Details obscure route of intellect

Biological Psychology
March 29, 2002

Frederick Toates's textbook on biological psychology is aimed at undergraduates and will be of most use to second and third-year students. The key difference between Toates's and other textbooks in the field is that he uses an intellectual approach. The book opens with two chapters that outline biological explanation within psychology and present a discussion about the integration of causal, functional, developmental and genetic approaches. Toates's aim is to clarify why certain questions are asked and what the implications of their answers might be for psychology as a whole. It is a bold attempt to move away from the more abstract reporting of traditional texts.

The push for explanatory integration gains vibrancy from the design of the book. This is explained to the reader in an opening "Guided tour". The reader is shown, using diagrams of sample pages, that each chapter begins with questions to set the agenda, contains an opening precis of what is to be covered, is full of cross-references, interim summaries, information about the latest research and accounts of individual cases. There are also more detailed sections that expand facets of the argument and questions to test knowledge.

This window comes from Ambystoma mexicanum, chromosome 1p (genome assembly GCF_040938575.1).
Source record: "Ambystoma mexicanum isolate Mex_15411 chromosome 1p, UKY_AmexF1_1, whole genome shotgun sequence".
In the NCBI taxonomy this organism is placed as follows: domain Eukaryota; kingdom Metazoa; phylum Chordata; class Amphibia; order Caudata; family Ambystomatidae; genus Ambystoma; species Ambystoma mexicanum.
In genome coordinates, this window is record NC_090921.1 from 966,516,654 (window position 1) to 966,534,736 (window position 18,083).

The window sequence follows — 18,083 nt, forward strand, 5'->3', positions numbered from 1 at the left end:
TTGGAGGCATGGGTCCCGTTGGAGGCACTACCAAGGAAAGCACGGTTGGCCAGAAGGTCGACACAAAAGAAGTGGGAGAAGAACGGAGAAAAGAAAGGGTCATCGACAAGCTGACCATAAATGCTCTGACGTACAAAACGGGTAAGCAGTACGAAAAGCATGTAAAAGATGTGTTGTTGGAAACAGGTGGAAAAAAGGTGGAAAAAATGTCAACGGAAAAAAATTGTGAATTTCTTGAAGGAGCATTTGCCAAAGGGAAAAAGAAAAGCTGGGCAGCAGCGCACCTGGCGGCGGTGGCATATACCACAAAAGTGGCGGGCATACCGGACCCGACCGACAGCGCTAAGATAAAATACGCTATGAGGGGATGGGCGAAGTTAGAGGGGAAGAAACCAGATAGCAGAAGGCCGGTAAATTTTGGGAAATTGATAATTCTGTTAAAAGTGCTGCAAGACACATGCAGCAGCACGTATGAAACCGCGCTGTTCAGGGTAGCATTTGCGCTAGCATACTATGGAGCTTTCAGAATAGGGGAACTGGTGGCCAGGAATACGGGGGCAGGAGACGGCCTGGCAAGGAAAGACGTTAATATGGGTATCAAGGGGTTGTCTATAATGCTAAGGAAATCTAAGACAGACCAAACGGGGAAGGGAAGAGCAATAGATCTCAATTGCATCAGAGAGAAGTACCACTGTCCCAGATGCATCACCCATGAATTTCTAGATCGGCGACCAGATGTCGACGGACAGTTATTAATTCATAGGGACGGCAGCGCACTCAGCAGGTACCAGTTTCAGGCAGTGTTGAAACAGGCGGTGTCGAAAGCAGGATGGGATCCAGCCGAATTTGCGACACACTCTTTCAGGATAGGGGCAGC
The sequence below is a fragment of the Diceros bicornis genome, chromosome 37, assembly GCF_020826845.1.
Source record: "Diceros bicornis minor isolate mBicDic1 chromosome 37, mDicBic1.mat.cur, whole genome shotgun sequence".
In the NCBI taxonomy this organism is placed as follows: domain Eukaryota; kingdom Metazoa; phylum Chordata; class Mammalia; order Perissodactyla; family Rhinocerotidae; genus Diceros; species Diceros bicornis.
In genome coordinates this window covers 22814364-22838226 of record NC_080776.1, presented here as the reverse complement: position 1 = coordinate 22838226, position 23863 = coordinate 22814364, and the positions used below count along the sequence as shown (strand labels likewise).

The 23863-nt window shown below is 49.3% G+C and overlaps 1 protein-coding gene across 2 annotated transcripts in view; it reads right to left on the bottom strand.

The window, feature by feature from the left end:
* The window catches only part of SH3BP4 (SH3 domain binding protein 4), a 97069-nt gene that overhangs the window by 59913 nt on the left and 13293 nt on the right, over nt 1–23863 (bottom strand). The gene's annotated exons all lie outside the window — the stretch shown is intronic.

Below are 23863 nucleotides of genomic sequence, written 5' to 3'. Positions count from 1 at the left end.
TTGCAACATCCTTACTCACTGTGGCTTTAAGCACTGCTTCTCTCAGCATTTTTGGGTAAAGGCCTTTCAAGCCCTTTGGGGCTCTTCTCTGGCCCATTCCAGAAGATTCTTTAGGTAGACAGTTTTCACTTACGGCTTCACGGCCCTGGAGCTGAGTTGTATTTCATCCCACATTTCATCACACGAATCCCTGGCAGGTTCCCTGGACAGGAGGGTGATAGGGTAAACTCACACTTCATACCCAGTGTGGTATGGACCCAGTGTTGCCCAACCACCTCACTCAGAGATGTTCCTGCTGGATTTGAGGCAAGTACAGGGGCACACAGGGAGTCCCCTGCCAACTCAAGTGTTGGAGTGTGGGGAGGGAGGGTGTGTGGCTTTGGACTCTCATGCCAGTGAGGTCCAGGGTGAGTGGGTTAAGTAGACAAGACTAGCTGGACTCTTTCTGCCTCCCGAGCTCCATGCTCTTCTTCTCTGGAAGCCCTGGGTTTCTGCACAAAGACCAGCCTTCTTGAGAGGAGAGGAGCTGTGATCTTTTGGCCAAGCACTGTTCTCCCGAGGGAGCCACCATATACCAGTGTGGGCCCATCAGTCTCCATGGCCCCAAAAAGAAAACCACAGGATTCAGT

The trouble with Toates's approach is that it makes the book most useful when read from cover to cover. Dipping in results in an exhaustive trawl of cross-references to earlier sections. This is exacerbated by some highly technical prose in places that would challenge many undergraduates, and some overly detailed diagrams and figures. The supporting website, containing extra material, simply adds to the information load.

Despite this, this book succeeds in its ambition to present an integrated view of biological psychology.

Tom Dickins is senior lecturer in psychology, Nottingham Trent University.

Biological Psychology: An Integrative Approach

Author - Frederick Toates
ISBN - 0 582 36973 8
Publisher - Prentice Hall
Price - £28.99
Pages - 670

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